"You are invited to respond to the contents of the article and to engage in conversation about the issues raised."

36 Comments

    • My freedom of choice is what defines my right as a woman. Any obligation on me to put on or take off hijab (directly or through indirect sociatal brainwash) equally go against my right of choice. So if I choose to cover up and I get constatly blamed for it or have doubts thrown on having done it out of free will, that also is another form of harrassment against my rights as a human being!

    • Sara Hildebrandt Borekçi in the Quran it is said that women should dress MODESTLY. Now when does the modesty start? is nijab considered to be that? Why is it the case? I am genuinely interested. To me- although i know that SOME women get to choose what they wear many are forced to. pls explain modesty in dress. thank u. it can be anyone for that matter feminist or not.

  • I feel it’s worth mentioning, the loss of hair by women after donning hijab isn’t most likely coincidence. Often people do not properly dry their hair after ghusl/showering or wudhu. Wet hair weakens the hair follicles. Then women often will tie their hair back which is also bad for hair follicles then cover it with hijab which, depending on tightness, can further damage hair follicles and lead to hair loss. Even the temperature of the water from wudhu can affect this.

  • I feel it’s worth mentioning, the loss of hair by women after donning hijab isn’t most likely coincidence. Often people do not properly dry their hair after ghusl/showering or wudhu. Wet hair weakens the hair follicles. Then women often will tie their hair back which is also bad for hair follicles then cover it with hijab which, depending on tightness, can further damage hair follicles and lead to hair loss. Even the temperature of the water from wudhu can affect this.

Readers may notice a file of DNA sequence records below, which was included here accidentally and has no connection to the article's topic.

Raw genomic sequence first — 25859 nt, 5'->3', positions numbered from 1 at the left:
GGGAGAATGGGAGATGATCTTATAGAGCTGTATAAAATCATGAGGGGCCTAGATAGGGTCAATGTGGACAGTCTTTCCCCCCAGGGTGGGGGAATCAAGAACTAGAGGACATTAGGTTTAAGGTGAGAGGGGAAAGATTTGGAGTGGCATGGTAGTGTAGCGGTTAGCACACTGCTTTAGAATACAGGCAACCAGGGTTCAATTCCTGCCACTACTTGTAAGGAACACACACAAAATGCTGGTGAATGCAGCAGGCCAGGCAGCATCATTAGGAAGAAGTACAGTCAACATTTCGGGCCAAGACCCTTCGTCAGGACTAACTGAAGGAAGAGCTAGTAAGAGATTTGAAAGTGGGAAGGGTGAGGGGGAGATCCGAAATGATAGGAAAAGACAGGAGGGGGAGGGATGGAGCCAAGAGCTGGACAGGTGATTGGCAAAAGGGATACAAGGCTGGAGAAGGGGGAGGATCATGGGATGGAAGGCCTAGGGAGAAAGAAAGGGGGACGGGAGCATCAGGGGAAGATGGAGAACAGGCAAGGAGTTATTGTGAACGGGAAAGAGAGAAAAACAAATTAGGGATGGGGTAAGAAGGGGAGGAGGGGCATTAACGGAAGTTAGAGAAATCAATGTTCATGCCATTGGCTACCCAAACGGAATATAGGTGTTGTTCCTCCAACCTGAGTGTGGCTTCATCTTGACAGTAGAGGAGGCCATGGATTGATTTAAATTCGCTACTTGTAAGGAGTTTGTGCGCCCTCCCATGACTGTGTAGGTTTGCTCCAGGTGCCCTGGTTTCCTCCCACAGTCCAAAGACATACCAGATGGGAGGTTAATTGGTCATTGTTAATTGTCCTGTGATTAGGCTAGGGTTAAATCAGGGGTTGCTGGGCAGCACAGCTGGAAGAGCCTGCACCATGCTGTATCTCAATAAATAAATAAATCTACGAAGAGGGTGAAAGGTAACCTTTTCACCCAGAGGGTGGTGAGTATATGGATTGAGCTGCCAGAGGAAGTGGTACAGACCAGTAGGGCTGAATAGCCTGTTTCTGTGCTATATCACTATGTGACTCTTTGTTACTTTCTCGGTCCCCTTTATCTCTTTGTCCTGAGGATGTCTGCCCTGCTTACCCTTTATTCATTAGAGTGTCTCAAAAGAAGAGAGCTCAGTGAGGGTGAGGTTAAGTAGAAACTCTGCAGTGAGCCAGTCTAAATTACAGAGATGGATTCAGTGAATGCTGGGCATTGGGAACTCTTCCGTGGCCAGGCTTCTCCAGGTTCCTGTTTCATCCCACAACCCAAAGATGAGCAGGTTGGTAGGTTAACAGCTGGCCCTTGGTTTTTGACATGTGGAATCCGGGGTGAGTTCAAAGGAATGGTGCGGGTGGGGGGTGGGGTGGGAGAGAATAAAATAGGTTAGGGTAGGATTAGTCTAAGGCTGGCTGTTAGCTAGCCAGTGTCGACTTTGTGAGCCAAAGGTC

• I feel it’s worth mentioning, the loss of hair by women after donning hijab isn’t most likely coincidence. Often people do not properly dry their hair after ghusl/showering or wudhu. Wet hair weakens the hair follicles. Then women often will tie their hair back which is also bad for hair follicles then cover it with hijab which, depending on tightness, can further damage hair follicles and lead to hair loss. Even the temperature of the water from wudhu can affect this.

    • this is true, but covering your hair can actually have great benefits if done right and if the hair is properly treated beforehand, both for men and women.. olive oil in combination with insulating the hair is a great treatment for strengthening the hair and is sunnah :)

  • I feel it’s worth mentioning, the loss of hair by women after donning hijab isn’t most likely coincidence. Often people do not properly dry their hair after ghusl/showering or wudhu. Wet hair weakens the hair follicles. Then women often will tie their hair back which is also bad for hair follicles then cover it with hijab which, depending on tightness, can further damage hair follicles and lead to hair loss. Even the temperature of the water from wudhu can affect this.

  • I feel it’s worth mentioning, the loss of hair by women after donning hijab isn’t most likely coincidence. Often people do not properly dry their hair after ghusl/showering or wudhu. Wet hair weakens the hair follicles. Then women often will tie their hair back which is also bad for hair follicles then cover it with hijab which, depending on tightness, can further damage hair follicles and lead to hair loss. Even the temperature of the water from wudhu can affect this.